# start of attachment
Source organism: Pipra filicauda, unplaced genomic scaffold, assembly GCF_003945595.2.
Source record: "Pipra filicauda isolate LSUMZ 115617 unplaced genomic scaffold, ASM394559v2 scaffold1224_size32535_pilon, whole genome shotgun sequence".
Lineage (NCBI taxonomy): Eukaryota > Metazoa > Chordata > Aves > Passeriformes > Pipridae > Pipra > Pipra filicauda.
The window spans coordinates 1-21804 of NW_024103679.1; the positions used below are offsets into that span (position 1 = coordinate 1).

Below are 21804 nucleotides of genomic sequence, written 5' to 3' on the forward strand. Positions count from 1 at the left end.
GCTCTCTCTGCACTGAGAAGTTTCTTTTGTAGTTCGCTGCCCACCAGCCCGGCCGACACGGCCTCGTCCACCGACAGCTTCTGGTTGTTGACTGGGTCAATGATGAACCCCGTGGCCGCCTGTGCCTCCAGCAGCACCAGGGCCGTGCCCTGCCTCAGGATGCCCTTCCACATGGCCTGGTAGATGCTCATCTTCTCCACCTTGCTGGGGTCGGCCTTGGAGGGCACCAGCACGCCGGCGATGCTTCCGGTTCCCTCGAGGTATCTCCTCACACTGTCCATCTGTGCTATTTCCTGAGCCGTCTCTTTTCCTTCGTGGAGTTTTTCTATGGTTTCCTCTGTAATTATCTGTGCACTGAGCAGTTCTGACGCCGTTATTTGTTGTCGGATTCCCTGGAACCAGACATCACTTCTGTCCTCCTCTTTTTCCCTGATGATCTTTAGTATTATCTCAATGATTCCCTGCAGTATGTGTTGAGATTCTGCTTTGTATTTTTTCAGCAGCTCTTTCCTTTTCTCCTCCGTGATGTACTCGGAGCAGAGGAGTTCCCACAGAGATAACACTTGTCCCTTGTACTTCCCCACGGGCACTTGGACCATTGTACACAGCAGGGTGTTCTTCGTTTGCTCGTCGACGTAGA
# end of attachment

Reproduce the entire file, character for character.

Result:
Source organism: Pipra filicauda, unplaced genomic scaffold, assembly GCF_003945595.2.
Source record: "Pipra filicauda isolate LSUMZ 115617 unplaced genomic scaffold, ASM394559v2 scaffold1224_size32535_pilon, whole genome shotgun sequence".
Lineage (NCBI taxonomy): Eukaryota > Metazoa > Chordata > Aves > Passeriformes > Pipridae > Pipra > Pipra filicauda.
The window spans coordinates 1-21804 of NW_024103679.1; the positions used below are offsets into that span (position 1 = coordinate 1).

Below are 21804 nucleotides of genomic sequence, written 5' to 3' on the forward strand. Positions count from 1 at the left end.
GCTCTCTCTGCACTGAGAAGTTTCTTTTGTAGTTCGCTGCCCACCAGCCCGGCCGACACGGCCTCGTCCACCGACAGCTTCTGGTTGTTGACTGGGTCAATGATGAACCCCGTGGCCGCCTGTGCCTCCAGCAGCACCAGGGCCGTGCCCTGCCTCAGGATGCCCTTCCACATGGCCTGGTAGATGCTCATCTTCTCCACCTTGCTGGGGTCGGCCTTGGAGGGCACCAGCACGCCGGCGATGCTTCCGGTTCCCTCGAGGTATCTCCTCACACTGTCCATCTGTGCTATTTCCTGAGCCGTCTCTTTTCCTTCGTGGAGTTTTTCTATGGTTTCCTCTGTAATTATCTGTGCACTGAGCAGTTCTGACGCCGTTATTTGTTGTCGGATTCCCTGGAACCAGACATCACTTCTGTCCTCCTCTTTTTCCCTGATGATCTTTAGTATTATCTCAATGATTCCCTGCAGTATGTGTTGAGATTCTGCTTTGTATTTTTTCAGCAGCTCTTTCCTTTTCTCCTCCGTGATGTACTCGGAGCAGAGGAGTTCCCACAGAGATAACACTTGTCCCTTGTACTTCCCCACGGGCACTTGGACCATTGTACACAGCAGGGTGTTCTTCGTTTGCTCGTCGACGTAGA